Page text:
Using Native Warm-Season Grasses in Forage Systems for Improvements in Ecosystem Services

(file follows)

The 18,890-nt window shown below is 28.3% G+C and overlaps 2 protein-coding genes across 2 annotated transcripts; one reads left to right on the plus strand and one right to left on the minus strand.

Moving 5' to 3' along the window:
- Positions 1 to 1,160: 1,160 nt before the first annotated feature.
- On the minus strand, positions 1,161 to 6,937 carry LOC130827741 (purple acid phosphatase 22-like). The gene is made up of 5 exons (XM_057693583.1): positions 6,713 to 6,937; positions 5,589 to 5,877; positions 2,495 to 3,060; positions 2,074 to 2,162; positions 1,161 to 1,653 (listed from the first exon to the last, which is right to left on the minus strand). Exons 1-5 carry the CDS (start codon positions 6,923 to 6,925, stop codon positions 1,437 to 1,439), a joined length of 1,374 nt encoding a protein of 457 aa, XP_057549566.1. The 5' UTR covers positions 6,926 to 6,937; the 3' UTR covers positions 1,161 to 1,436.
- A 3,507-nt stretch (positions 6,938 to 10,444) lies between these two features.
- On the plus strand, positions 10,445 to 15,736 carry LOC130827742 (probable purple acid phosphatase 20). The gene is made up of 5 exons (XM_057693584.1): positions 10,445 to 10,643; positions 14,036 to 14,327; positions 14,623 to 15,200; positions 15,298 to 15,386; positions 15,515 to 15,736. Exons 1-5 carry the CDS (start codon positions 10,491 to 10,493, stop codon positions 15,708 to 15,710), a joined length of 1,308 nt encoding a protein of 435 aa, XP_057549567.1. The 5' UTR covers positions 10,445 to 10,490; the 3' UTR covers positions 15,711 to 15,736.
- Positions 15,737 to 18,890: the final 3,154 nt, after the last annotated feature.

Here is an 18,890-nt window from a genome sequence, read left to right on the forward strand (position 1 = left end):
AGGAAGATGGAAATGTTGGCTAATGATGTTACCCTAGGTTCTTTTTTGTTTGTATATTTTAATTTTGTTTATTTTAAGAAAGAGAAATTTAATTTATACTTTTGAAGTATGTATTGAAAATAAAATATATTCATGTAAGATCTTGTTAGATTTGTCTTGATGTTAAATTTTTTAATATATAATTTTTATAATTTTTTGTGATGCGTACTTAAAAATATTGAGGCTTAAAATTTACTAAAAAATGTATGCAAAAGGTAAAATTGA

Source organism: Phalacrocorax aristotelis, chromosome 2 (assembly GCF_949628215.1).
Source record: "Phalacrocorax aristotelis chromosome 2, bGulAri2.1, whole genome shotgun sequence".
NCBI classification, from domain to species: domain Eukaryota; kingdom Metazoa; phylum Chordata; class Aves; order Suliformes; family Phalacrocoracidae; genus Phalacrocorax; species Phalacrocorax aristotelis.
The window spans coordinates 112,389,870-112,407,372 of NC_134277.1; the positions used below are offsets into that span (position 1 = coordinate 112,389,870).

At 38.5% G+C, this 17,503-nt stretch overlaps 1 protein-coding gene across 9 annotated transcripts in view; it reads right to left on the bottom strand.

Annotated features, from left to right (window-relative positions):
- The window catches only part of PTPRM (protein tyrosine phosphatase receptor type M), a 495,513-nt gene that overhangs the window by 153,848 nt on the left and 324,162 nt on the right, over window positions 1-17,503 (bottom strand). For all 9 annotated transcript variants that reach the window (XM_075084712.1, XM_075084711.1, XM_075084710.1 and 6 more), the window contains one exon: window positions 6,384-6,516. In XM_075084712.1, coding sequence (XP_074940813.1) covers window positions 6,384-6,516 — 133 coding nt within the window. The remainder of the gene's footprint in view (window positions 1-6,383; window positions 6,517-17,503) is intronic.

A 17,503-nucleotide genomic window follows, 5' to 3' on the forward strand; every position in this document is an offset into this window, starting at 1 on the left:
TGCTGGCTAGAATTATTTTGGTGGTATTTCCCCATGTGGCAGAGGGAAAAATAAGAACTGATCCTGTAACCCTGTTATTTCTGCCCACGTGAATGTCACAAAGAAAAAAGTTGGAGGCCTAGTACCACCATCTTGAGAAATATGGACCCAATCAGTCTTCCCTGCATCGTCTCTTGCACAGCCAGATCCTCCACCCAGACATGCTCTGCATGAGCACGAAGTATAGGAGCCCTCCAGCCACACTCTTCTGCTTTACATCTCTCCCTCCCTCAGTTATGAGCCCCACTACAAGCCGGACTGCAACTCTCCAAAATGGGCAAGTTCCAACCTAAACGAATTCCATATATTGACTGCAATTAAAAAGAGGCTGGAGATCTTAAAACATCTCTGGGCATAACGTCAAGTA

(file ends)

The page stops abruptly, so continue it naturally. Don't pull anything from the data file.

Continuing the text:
Hay and pastureland in the United States typically consists of introduced cool-season grass species. Many of these cool-season grasses are used due to their productivity, palatability, and tolerance of heavy grazing and aggressive hay harvesting. Biological characteristics of cool-season grasses make them less productive in the summer, potentially limiting cattle production. Native warm-season grasses use a different chemical pathway for photosynthesis than cool-season grasses allowing for them to have higher photosynthetic potential in the summer when temperatures are warmer. This literature review investigates the integration of native warm-season grasses in hay and pasture systems and the potential ecosystem services they may generate. Relevant, available research on native warm-season grasses and potential ecosystem service benefits in forage and livestock systems was reviewed and summarized by type of ecosystem service provided. Ecosystem service provisions were then compared to those of cool-season alternatives to determine the potential gains of native warm-season grass integration. Based on available literature, native warm-season grasses have the potential to be an integral part of future forage livestock agroecosystems in the United States due to the likelihood for overall productivity and environmental benefits.